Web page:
tylersdad said:
    "System for disseminating media content representing episodes in a serialized sequence."

    Doesn't this describe television? Is there someone at the patent office who is technical enough to identify a BS patent when they see one?

    Seems like no.
    What you just quoted is a snippet from a patent that runs over 28,000 words

    Next time it may benefit you to familiarize yourself with the facts before making baseless conclusions.

    http://patft.uspto.gov/netacgi/nph-Parser?Sect1=PTO1&Sect2=HITOFF&d=PALL&p=1&u=/netahtml/PTO/srchnum.htm&r=1&f=G&l=50&s1=8,112,504.PN.&OS=PN/8,112,504&RS=PN/8,112,504
    urahara
  • Reply 7 of 13
    SpamSandwichSpamSandwich Posts: 30,271member
    DAalseth said:
    sflocal said:
    Adam Corolla should counter-sue to get his settlement money back.  It’s wrong on every level that he company got away with it and pressured Corolla into paying to make the problem go away.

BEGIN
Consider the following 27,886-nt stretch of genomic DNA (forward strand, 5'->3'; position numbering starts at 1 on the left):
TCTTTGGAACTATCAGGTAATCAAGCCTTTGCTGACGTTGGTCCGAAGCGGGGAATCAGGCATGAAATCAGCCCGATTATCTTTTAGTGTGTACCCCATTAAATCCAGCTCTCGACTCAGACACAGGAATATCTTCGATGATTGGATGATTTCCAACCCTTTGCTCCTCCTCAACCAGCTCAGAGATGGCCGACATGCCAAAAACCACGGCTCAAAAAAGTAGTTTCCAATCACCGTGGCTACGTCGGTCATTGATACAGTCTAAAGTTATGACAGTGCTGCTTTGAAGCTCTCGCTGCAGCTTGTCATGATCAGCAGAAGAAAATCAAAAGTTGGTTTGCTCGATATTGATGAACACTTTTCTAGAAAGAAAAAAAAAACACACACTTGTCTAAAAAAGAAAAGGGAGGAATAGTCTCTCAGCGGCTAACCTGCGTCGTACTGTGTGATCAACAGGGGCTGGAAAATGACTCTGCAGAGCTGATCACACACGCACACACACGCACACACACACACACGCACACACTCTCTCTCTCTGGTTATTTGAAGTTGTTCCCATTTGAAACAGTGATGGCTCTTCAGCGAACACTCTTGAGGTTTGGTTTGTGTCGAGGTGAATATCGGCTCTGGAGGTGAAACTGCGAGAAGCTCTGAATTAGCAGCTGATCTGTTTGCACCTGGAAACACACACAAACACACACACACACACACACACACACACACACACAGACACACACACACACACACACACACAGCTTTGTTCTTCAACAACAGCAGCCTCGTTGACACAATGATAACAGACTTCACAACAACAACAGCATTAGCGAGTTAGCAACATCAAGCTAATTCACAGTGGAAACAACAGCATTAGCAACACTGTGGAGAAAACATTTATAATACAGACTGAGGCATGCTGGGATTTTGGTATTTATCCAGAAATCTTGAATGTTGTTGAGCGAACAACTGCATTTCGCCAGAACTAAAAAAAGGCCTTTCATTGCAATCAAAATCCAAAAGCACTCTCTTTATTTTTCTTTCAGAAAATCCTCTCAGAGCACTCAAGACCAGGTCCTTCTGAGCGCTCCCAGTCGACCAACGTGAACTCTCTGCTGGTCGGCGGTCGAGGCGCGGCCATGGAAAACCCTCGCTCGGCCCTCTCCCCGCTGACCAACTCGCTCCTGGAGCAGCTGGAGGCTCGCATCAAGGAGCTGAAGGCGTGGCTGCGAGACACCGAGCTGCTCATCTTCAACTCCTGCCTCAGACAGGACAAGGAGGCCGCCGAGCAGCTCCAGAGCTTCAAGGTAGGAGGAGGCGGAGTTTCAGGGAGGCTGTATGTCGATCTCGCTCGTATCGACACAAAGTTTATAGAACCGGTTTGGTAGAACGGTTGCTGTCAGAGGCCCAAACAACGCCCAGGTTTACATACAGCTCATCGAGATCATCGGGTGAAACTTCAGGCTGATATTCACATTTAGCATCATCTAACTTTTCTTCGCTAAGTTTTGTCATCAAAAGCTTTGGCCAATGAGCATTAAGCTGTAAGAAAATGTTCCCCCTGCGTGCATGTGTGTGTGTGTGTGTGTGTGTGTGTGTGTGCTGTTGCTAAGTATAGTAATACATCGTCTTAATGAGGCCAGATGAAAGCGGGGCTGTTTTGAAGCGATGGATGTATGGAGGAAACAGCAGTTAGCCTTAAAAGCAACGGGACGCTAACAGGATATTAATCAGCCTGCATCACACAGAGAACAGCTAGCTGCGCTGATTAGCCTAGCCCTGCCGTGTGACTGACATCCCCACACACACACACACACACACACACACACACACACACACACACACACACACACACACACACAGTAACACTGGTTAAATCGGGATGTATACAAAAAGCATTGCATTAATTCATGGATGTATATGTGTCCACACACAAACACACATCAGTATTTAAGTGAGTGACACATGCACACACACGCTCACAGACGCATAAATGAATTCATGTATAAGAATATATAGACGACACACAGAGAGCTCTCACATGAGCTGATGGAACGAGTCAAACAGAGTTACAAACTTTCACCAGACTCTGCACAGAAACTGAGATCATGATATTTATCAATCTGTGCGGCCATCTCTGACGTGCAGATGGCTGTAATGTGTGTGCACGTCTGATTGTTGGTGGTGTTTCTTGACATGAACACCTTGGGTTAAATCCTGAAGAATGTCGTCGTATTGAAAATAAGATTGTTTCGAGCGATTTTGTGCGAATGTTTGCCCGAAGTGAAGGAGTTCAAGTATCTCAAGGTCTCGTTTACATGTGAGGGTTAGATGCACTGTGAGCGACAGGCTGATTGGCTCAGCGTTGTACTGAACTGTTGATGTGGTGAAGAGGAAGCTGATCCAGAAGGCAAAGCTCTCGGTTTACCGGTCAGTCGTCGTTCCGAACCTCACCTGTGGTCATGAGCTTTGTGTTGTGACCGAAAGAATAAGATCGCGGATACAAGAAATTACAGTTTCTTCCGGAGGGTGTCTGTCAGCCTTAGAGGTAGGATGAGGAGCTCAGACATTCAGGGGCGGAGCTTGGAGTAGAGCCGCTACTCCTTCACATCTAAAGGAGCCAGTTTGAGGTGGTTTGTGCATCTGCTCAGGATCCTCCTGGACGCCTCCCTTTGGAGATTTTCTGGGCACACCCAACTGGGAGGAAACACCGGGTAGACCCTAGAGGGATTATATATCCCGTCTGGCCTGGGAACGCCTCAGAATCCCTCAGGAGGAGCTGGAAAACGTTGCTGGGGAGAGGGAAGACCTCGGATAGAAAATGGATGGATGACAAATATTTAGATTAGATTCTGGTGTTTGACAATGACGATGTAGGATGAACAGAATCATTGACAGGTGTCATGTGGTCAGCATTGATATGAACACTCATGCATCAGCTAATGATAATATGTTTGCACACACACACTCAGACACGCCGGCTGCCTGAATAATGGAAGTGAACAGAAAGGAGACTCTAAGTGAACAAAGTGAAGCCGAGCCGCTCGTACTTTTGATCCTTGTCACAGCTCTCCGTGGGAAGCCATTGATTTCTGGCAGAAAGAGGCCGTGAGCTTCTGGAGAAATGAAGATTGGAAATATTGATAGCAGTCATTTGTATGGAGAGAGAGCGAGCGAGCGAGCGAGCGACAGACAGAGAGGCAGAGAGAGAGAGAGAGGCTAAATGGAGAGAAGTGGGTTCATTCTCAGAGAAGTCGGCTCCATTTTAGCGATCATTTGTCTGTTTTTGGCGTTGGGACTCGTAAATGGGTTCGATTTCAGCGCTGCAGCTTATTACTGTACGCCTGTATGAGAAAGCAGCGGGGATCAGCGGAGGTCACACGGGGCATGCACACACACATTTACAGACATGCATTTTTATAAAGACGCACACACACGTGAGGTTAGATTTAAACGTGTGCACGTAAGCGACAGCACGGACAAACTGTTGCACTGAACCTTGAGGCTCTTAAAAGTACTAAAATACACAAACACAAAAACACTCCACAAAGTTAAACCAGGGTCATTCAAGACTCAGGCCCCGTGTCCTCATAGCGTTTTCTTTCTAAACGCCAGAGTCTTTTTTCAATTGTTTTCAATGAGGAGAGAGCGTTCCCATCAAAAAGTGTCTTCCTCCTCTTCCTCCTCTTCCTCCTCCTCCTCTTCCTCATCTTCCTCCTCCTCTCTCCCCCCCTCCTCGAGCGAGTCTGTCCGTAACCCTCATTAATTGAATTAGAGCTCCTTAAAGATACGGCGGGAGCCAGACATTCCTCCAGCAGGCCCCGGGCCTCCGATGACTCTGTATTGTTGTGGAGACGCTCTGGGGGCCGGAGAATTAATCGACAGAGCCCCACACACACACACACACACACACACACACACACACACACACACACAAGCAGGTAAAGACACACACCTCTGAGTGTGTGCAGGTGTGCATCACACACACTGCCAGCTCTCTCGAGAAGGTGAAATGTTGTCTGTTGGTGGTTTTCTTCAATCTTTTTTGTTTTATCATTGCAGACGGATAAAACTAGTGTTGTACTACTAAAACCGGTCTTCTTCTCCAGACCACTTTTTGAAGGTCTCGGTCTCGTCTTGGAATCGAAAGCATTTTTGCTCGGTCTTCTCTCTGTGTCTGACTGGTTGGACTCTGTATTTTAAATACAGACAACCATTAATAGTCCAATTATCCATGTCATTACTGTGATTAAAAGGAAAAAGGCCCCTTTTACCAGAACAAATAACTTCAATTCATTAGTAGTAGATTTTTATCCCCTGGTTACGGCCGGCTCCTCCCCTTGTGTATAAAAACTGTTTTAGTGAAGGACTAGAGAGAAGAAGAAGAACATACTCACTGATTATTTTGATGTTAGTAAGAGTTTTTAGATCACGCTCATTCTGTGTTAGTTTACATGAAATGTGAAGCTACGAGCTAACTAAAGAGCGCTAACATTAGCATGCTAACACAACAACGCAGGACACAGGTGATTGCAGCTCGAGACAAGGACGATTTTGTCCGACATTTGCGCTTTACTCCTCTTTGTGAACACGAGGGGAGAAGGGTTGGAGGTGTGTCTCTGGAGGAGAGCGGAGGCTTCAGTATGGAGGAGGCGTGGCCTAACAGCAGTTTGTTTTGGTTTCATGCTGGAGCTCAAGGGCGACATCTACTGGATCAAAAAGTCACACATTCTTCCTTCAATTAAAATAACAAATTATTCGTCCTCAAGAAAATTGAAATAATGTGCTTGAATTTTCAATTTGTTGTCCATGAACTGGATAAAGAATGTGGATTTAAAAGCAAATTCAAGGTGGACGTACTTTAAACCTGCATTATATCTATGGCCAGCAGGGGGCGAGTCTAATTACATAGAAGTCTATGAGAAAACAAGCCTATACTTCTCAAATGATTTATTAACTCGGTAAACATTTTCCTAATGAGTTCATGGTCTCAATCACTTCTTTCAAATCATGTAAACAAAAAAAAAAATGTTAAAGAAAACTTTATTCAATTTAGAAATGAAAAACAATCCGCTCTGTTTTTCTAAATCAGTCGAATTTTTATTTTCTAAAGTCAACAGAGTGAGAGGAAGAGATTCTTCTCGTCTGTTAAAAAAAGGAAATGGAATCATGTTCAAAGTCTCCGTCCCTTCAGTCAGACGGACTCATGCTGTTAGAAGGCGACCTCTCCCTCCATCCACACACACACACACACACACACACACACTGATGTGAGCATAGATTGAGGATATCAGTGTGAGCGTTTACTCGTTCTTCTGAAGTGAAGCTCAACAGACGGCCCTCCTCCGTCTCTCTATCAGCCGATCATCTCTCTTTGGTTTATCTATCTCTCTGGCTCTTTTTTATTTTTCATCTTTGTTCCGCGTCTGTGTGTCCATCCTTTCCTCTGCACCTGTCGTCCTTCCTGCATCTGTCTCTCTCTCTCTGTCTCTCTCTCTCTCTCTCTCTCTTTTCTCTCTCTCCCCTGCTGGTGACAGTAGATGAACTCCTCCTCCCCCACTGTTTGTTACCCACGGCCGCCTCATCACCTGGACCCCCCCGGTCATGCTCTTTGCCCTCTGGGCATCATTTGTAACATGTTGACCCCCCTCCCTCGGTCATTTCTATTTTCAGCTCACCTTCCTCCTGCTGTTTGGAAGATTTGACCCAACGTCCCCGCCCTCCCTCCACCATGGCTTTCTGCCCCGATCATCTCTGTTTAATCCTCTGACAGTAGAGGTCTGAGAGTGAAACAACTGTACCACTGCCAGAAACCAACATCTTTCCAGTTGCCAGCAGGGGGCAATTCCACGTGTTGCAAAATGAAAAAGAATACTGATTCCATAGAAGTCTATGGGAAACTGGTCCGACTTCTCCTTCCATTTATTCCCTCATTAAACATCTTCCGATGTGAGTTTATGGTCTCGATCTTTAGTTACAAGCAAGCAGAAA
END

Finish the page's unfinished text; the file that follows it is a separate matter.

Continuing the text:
That was what I was wondering. If someone settles and the patent is later thrown out do they get their money back?
    It requires additional legal action. It’s not like getting a refund from a retailer.
  • Reply 8 of 13
    gatorguygatorguy Posts: 19,437member
    flydog said:
    DAalseth said:
    sflocal said:
    Adam Corolla should counter-sue to get his settlement money back.  It’s wrong on every level that he company got away with it and pressured Corolla into paying to make the problem go away.
    That was what I was wondering. If someone settles and the patent is later thrown out do they get their money back?

    Not unless it's spelled out in the settlement agreement. 
    Here's the general rule:
    Barring any clause allowing for it in the original licensing agreement there is no recovery of paid royalties if the underlying patent(s) is later deemed invalid. Period. Any followup lawsuit to recover them will almost certainly fail. That's established Federal case-law, Geffner v. Linear Bearings. So WRT royalties there's no guarantee and no return, all sales final.